Engaging a child in some sensory stimulation prior to a new task enables them to prepare their body for it. – Simone
Imagine this?! You are about to take on a grueling 10km obstacle race filled with unidentified hazards, lots of people making noise around you and it’s raining really heavily. How does that make you feel? What if I gave you no notice and you just heard me say “Go – Run Now”? (BTW: I’m trying to have you put yourself in a sensory challenging situation). For some, you may be thinking “Oh yeah! Bring it on!” and this is probably because you’ve experienced it before, you know you can attempt it well and you’ve had a previous positive experience. For others, you may hit the fight or flight button in your head. Which one is your first response – flight or fight? If you do feel uncomfortable with this scenario (like many of us would) consider this – What if you were prepared, engaged and helped to get ready for the event? What about trying some stretching, chatting about it with your coach and given some strategies for how to safely navigate the 10km run (and even some strategies on how to give it a try but safely opt-out)? This does sound a whole lot better, right?! As always, getting ready for any challenging task is important.
And this “getting ready” is particularly important at mealtimes. Before sitting down to a meal, we like to be prepared for the job at hand. Sometimes (and due to a range of reasons) fussy eaters (or children in general) need a bit more help preparing for meals. Having a routine before mealtimes helps your child empty their sensory cup. The things that make their day crowded and full of sensory inputs build up over the day and fill this cup more and more and more. I like to use the sensory cup analogy because you can only fill a cup so much, right?! If a cup is full, it’s hard to add more into it. If you are feeling overloaded, you will struggle to take on a new task. Eating is one of the most sensory engaging tasks we have to do, especially if we are being offered something new or something we perceive as difficult. So, before we eat, it’s a great idea to make some room in our sensory cups. Making room can be done with a range of sensory inputs from auditory (music/singing), physical (clapping), vestibular (swinging), smells (cooking) and (what research and my experience in SOS feeding therapy deems to be most effective) proprioceptive system stimulation.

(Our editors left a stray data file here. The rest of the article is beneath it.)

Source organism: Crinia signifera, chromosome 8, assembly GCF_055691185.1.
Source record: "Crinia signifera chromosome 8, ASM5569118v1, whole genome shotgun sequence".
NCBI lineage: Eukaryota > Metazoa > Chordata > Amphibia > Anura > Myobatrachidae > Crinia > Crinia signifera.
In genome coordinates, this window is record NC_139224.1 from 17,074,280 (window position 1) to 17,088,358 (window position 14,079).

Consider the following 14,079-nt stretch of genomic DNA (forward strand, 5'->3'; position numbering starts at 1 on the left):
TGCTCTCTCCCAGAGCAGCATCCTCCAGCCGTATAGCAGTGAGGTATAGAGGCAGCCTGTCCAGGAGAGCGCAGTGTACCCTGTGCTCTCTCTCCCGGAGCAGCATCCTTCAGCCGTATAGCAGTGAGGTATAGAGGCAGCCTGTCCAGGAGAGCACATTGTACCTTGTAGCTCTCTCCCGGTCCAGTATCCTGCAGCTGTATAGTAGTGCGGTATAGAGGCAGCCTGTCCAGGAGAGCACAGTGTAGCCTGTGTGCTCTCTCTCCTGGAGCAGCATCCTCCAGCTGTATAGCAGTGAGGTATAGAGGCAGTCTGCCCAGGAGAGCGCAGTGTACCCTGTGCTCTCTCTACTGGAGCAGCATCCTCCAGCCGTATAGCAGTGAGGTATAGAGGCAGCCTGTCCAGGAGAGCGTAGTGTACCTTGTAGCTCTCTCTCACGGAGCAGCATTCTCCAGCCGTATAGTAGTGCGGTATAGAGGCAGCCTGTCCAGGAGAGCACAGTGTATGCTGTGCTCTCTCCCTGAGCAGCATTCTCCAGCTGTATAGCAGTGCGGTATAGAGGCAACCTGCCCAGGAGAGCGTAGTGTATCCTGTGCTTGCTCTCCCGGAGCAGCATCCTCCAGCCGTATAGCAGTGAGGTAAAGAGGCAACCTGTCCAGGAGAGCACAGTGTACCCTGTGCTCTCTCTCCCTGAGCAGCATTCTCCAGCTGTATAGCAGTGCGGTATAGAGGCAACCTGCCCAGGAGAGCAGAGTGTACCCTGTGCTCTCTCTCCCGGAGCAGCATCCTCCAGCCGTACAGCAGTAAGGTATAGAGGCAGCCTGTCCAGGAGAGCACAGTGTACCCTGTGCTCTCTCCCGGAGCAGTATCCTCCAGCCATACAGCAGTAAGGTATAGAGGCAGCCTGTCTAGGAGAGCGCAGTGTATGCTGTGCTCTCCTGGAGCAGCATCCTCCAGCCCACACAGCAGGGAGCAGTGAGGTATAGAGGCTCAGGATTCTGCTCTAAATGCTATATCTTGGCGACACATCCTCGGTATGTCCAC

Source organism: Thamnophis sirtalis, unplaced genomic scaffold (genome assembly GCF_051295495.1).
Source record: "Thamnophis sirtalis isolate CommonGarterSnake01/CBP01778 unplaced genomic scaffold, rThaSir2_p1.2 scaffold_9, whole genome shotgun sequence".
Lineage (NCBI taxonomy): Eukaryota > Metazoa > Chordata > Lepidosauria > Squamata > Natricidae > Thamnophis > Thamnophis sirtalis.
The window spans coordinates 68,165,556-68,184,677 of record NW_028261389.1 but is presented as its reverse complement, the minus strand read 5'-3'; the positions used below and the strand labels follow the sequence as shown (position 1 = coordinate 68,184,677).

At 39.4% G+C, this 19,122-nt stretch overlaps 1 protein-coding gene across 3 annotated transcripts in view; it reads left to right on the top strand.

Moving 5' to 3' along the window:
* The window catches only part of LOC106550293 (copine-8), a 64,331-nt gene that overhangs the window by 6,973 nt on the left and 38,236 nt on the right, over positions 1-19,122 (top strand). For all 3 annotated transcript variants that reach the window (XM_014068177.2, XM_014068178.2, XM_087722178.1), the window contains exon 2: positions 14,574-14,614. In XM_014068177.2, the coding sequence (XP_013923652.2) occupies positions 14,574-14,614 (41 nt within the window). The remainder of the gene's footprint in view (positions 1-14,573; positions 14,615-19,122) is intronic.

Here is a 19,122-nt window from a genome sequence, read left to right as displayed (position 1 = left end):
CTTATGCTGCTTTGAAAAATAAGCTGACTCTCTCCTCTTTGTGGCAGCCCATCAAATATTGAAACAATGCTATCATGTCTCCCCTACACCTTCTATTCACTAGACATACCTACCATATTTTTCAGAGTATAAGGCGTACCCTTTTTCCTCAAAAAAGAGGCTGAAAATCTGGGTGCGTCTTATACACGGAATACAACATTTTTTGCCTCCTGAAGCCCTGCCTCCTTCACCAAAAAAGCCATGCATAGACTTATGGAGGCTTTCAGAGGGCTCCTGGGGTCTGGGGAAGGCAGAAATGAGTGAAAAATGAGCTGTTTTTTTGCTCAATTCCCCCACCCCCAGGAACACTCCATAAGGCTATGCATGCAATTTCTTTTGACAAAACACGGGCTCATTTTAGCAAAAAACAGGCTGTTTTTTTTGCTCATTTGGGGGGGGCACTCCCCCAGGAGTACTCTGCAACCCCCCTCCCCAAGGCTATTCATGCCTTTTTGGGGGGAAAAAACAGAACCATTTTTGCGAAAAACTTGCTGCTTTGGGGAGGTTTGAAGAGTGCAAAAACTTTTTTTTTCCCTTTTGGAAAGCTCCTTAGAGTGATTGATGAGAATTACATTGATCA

Our body is best at processing new sensory information when we have engaged our proprioceptive sensory system beforehand. Proprioceptive inputs are sensations from joints, muscles and connective tissues that underlie body awareness. This means that we are getting information and feedback about what our body is doing in space. Proprioceptive input can be obtained by lifting, pushing, and pulling heavy objects, including one’s own weight. This is why kids yoga is the perfect and a simple addition to your prepare-to-eat routine. Not only have you helped move your child on from the task they were doing, you have engaged their proprioceptive system, emptied their sensory cup a little and you have engaged them with you and the process at hand. This doesn’t even cover how great it is for you! You benefit so much by adding a mini burst of yoga into your day when you probably need to clear your mind too, restore your own balance and your own connection with your family before meal time.
I am so excited that Andy and Kate from Yoga Mamas (facebook page / website) have designed some amazing pre-mealtime kids yoga cards. They are inspired by the shapes of different fruits and vegetables. They will start some great conversations about healthy foods.
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We hope you appreciate these cards and feel free to use them and tag us in your social media pictures – I am @playwithfood_au on Instagram, Andy is @yoga_bebe and Kate is @aussieyogamama. I have loved connecting with these two amazing mums this month from Yoga Mamas. I love their 2016 focus on #balance and being reassured that you can still find time in your busy days for #MiniBurstsOfYoga. You can subscribe to their email list via their website and get a wonderful video yoga routine each Monday to your inbox (for free!). I think that keeping the notions of balance, mindfulness and happiness at the forefront of your mind helps you work on strategies to keep your mealtimes on track. If your mealtime does go a bit pear-shaped, try these tips to reset. This is the link to the yoga mamas 2016 balance campaign.
What do you do to coach your kids and get them ready for mealtimes? If you want more information happy mealtimes with your family, please consider doing this holistic Happy Mealtimes eCourse or chat to Simone about how she can help you out more either via Skype or in a private class setting. I have also written about the sensory systems and preparing young minds and bodies for mealtimes in this post – park play helps fussy eating.